Rob Stein of the Washington Post is reporting that federal examiners have rejected patents for genetic-screening tests because the applicants did not explore their effectiveness for different races, adding to the debate about whether race has scientific validity in modern DNA-based medicine.
Some geneticists, sociologists and bioethicists argue that "black," "white," "Asian" and "Hispanic" are antiquated categories that threaten to revive prejudices. Others, however, say that meaningful DNA variations can track racial lines and that ignoring them could deny many benefits of "personalized medicine," which aims to develop tests and treatments tailored to a person's genetic makeup.
Some believe that it is the genetic marker that is important, not the race, while others believe that because race is a "fuzzy" or socially constructed category, it has no bearing on DNA-based medicine.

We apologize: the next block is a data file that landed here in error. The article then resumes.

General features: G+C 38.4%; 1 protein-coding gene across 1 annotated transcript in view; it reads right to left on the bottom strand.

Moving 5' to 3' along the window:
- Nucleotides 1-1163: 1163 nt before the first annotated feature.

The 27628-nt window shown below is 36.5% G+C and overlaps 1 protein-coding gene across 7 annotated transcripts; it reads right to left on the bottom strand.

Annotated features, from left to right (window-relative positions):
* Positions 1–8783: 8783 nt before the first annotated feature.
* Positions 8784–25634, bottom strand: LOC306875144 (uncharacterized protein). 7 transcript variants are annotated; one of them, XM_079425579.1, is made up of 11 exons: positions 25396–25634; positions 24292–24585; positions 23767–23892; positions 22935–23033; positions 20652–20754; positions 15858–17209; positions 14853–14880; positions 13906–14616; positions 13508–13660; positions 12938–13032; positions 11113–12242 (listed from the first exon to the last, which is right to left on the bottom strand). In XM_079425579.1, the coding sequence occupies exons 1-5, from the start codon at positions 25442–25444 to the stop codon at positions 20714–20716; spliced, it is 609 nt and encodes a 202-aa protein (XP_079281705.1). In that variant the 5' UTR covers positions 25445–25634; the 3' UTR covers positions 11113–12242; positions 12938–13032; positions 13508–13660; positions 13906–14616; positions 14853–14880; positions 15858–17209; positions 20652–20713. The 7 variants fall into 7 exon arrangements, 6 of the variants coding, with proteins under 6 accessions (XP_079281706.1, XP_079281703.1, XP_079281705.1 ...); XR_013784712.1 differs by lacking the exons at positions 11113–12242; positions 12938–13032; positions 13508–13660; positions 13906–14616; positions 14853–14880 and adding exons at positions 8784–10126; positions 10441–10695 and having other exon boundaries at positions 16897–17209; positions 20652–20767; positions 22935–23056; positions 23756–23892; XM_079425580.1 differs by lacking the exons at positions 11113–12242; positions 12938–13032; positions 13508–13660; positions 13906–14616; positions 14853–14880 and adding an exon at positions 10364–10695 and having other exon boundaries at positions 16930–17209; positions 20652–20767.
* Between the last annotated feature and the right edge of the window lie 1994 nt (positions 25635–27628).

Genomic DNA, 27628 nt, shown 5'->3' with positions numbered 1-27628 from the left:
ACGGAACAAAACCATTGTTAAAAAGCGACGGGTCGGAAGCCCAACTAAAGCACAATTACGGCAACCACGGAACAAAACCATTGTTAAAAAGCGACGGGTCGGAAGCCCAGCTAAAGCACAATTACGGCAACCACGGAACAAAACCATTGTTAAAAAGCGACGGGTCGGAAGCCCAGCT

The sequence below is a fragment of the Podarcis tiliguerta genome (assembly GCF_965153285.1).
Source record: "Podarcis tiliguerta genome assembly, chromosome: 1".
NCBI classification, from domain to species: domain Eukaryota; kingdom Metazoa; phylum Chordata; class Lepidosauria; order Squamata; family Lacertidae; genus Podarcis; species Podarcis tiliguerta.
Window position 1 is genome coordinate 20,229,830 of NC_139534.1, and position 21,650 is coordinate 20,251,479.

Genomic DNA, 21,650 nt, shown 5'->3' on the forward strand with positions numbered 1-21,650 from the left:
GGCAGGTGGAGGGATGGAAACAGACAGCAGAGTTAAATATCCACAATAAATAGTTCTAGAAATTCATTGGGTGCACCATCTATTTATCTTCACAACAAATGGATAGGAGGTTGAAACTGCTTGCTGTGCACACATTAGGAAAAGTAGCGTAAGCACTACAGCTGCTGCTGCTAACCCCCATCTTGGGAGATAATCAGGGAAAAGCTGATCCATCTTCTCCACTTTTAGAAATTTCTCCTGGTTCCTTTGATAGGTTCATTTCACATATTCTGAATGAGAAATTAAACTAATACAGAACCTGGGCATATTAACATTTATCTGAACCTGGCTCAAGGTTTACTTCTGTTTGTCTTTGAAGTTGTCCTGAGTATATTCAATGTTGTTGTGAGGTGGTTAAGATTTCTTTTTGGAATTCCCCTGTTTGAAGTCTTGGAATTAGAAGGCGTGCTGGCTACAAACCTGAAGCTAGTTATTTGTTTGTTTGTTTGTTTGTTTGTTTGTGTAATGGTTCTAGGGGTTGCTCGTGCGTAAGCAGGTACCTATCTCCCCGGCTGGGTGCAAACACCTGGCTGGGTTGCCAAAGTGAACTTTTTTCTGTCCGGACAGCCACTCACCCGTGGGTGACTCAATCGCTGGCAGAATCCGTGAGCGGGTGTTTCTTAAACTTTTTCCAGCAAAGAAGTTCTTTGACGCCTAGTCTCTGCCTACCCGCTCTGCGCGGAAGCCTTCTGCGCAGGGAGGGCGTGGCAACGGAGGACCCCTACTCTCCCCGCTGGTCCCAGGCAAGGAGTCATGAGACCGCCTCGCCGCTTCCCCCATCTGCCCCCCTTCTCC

Stein reports that officials at the U.S. Patent and Trademark Office say they do not require applicants to delineate how well any genetic tests — including those looking for an increased risk for diseases — work by race. A search of more than 3 million patents over the past 20 years found only 37 that included any reference to race, they said.
Essentially, patents are being rejected unless they are tested on diverse groups of people. This is a slippery slope because although race is a social factor, genetic markers are not. Not approving a patent that could help a specific racial group that suffers disproportionately from certain diseases can have dire consequences for that racial group.
Yes, the allocation of resources based on race is problematic, but the elimination of DNA-based medicines on the basis of what amounts to semantics is more problematic. No, we don't want a repeat of the eugenics controversies of the past, but should future populations needing medical solutions be penalized because of it?
Read more at the Washington Post.
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